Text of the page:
Blog Writing Workflow and Visual Management

Here’s an update on my ongoing experiment in making the process of publishing forty-plus blog articles per year easier, more fun, and defect-free. It’s going well. I set a task for myself every Friday to look at the WIP within the blogging platform. If WIP is less than 3, the priority is to get it back to 3. This means working on getting a draft ready for proofreading or developing an idea all the way to a draft. If WIP is greater than 3, I can work on developing a new idea, finish one in WIP, or take a week off if needed.

The Blog Post WIP Queue

Here is an image of what a healthy WIP queue looked like in mid-July. It shows that I was a few weeks ahead at that time. This allowed me to take a break for a week or two to enjoy visiting with family over the summer. There are three articles ready to hand off to the next process steps of proofreading and publishing. There are two ideas not quite ready. This is clear at a glance thanks to some simple visual controls.

Visual Controls for WIP Progress Status

One of the failure modes this year was having duplicate drafts of an article, making it look like there was more WIP, and causing a shortage. This happened because sometimes I would title multiple articles “DRAFT” before deciding on a title. The countermeasure is to give all drafts at least a tentative title but to code them with D, DRA, or DRAFT based on level of completion.

A draft with a few notes or an outline is coded D as in “D How to Improve.” The letter D represents a level of commitment to the idea, but not yet enough clarity to begin writing. Once the idea is clearer and there are a few paragraphs, it’s saved as “DRA How to Improve.” The code DRA is a visual reminder to work on this one and get it over the finish line. When it’s done and ready to hand over for proofreading, I change the code to “DRAFT How to Improve.”.The standard is to have at least three articles coded DRAFT in WIP at any time.

Visual Controls for Quality

The publishing dates are set a year or more in the future. These are not firm dates. In fact, all of these articles have already been published this year. This is a mistake-proofing step. It prevents accidentally hitting “publish” when saving a draft, causing rough drafts to get published and go live. This has happened before, but not since this adding this simple mistake-proofing step.

The red and orange dots indicate readability, something that the blogging platform is able to judge based on the use of passive voice, sentence complexity, how sections are broken up, etc. I try to make these go green by the time they are in DRAFT status. Even when I can’t, Jessica provides a second pair of eyes to either clean it up or judge that it’s okay.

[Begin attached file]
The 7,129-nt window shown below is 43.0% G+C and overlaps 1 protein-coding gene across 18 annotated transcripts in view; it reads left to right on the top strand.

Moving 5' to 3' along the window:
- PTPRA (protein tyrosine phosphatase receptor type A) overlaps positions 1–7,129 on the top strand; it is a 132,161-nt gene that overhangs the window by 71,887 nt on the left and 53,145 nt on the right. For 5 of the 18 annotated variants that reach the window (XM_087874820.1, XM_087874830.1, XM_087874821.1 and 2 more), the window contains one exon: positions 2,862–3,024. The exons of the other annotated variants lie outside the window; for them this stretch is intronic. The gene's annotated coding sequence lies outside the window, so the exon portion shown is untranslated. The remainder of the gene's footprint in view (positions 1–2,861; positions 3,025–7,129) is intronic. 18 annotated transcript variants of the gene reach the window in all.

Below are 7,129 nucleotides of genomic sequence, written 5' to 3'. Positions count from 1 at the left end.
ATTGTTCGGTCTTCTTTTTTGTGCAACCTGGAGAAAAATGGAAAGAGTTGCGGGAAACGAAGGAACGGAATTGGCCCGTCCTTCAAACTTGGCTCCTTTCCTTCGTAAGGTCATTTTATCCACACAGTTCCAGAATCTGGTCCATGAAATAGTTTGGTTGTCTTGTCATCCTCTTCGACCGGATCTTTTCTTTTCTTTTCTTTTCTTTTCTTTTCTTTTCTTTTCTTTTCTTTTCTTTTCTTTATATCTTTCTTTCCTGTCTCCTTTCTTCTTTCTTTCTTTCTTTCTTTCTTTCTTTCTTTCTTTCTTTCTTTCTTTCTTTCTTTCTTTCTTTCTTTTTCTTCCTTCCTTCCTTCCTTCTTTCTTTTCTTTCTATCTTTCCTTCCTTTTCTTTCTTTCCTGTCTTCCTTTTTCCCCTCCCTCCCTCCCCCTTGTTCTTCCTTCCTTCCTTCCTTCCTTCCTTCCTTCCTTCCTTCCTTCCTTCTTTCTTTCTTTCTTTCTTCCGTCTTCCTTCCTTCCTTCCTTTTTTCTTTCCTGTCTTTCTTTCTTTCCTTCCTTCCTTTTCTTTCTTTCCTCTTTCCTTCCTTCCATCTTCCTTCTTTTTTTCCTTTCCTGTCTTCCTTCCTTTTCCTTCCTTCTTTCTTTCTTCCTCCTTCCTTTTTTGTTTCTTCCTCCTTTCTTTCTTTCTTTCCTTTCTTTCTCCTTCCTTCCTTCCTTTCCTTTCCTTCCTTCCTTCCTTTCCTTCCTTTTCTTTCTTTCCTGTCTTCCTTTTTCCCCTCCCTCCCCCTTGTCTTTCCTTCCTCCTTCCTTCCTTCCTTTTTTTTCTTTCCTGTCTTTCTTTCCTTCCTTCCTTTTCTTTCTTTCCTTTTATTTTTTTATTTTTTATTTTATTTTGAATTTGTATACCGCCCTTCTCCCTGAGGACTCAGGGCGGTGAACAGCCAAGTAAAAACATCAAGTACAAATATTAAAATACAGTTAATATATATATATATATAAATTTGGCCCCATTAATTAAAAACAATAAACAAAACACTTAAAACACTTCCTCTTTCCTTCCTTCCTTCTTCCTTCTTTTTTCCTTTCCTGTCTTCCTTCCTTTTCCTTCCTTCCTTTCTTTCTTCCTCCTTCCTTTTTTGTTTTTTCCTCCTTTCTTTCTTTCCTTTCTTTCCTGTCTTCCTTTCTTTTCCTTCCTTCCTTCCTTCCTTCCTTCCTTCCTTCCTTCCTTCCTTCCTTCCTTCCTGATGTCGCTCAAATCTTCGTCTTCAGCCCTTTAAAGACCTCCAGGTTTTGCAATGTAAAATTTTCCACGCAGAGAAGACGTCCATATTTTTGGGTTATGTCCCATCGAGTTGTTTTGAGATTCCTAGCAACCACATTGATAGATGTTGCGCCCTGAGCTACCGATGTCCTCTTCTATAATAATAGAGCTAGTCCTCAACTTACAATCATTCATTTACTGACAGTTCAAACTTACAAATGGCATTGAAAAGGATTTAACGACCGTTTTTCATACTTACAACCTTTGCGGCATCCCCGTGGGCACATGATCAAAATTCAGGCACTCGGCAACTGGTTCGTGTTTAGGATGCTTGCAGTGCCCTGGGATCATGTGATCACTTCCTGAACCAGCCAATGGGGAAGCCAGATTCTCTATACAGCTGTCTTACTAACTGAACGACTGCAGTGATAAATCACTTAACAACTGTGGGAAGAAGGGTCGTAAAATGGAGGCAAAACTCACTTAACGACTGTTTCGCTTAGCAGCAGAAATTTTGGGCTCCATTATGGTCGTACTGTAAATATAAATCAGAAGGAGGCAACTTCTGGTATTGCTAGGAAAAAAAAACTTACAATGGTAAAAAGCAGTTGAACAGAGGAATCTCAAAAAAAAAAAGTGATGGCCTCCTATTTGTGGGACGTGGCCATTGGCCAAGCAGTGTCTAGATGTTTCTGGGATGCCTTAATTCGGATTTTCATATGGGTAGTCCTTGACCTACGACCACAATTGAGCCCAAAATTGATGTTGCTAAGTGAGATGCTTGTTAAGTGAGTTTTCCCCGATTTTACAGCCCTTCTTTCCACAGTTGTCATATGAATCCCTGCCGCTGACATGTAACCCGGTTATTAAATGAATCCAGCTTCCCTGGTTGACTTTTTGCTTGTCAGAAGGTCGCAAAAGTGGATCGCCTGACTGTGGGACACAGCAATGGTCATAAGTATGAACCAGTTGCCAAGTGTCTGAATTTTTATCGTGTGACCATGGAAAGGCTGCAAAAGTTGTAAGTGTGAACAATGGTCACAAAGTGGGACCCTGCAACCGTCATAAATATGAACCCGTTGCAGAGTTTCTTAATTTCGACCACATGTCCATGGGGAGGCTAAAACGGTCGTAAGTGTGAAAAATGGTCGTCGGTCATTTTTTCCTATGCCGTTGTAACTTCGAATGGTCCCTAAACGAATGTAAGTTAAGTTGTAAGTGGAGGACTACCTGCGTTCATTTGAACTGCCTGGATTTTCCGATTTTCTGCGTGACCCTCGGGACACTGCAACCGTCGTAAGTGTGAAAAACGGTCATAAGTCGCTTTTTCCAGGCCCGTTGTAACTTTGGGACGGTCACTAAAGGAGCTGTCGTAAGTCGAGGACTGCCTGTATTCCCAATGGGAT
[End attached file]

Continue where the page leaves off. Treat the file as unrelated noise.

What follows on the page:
Where Do Ideas Come From?

The bottleneck in the overall workflow continues to be idea generation. Coming up with an interesting topic every week is the toughest part of writing weekly blog posts. In an effort to make this more of a process, I’ve created a crude checklist to review whenever I’m running low on ideas. This is based on reviewing the past couple years of articles by type, identifying sources of inspiration, and grouping these into 10 categories. I start at the top of the list and work my way down.

At the bottom of the list are two categories that are a bit of a push. Second, from the bottom is “pick a word” and the last item is optimistically labeled “serendipity.” In the most desperate times, I’ve literally opened up a lean book page at random, pointed at a sentence, and riffed on that idea. At the best of times, it’s a reminder to keep my eyes and mind open to stumbling across an idea.

The fourth through eighth checklists are idea sources from some sort of regular news or updates. These vary quite a bit in terms of who, when, and how, but on the whole are reliable.  Often, I’ve heard, seen, or thought of things in the course of the workweek that turn into a decent idea for a blog post. Ideally, the checklist works as a memory jogger that helps me reflect on the past week. Second and third on the list are articles about continuous improvement topics, methods, tools, or other things that can benefit from a brief explanation or introduction. The best ideas come from customers. It’s their questions, observations, or struggles that point to a topic of wider potential interest. This is also a good reminder of the principle that when we want to deliver value, a great place to start is by listening to how customers talk about value.

2 Comments

  1. Bart Shoaf

    September 8, 2021 - 5:27 am
    Reply

    Jon, this is inspiring to me on two levels. It is great to see a lean practitioner apply the tools and concepts to something more personal and something more “office.” And, I’m a fairly new blogger, so your ideas here are encouraging me to study my flow in this effort more carefully. Thanks for blogging on blogging!

    • Jon Miller

      September 8, 2021 - 9:38 am
      Reply

      Glad you liked it Bart!

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